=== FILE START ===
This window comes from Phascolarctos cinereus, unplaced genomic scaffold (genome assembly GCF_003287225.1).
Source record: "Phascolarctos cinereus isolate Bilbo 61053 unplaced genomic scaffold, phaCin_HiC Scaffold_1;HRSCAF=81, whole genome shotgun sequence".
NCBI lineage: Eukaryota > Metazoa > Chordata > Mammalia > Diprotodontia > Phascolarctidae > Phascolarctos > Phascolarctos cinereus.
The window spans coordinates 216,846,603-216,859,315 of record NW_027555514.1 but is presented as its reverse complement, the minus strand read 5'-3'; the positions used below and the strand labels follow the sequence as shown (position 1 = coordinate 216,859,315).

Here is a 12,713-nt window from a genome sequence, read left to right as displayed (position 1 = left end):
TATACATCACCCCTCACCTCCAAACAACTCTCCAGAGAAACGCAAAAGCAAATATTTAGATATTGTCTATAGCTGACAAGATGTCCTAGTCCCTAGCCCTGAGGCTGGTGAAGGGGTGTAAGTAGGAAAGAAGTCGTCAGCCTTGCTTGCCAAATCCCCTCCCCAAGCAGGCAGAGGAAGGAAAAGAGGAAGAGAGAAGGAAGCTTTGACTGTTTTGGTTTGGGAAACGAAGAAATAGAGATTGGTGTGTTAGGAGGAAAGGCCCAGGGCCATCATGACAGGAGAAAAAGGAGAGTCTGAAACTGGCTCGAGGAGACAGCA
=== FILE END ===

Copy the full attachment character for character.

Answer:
This window comes from Phascolarctos cinereus, unplaced genomic scaffold (genome assembly GCF_003287225.1).
Source record: "Phascolarctos cinereus isolate Bilbo 61053 unplaced genomic scaffold, phaCin_HiC Scaffold_1;HRSCAF=81, whole genome shotgun sequence".
NCBI lineage: Eukaryota > Metazoa > Chordata > Mammalia > Diprotodontia > Phascolarctidae > Phascolarctos > Phascolarctos cinereus.
The window spans coordinates 216,846,603-216,859,315 of record NW_027555514.1 but is presented as its reverse complement, the minus strand read 5'-3'; the positions used below and the strand labels follow the sequence as shown (position 1 = coordinate 216,859,315).

Here is a 12,713-nt window from a genome sequence, read left to right as displayed (position 1 = left end):
TATACATCACCCCTCACCTCCAAACAACTCTCCAGAGAAACGCAAAAGCAAATATTTAGATATTGTCTATAGCTGACAAGATGTCCTAGTCCCTAGCCCTGAGGCTGGTGAAGGGGTGTAAGTAGGAAAGAAGTCGTCAGCCTTGCTTGCCAAATCCCCTCCCCAAGCAGGCAGAGGAAGGAAAAGAGGAAGAGAGAAGGAAGCTTTGACTGTTTTGGTTTGGGAAACGAAGAAATAGAGATTGGTGTGTTAGGAGGAAAGGCCCAGGGCCATCATGACAGGAGAAAAAGGAGAGTCTGAAACTGGCTCGAGGAGACAGCA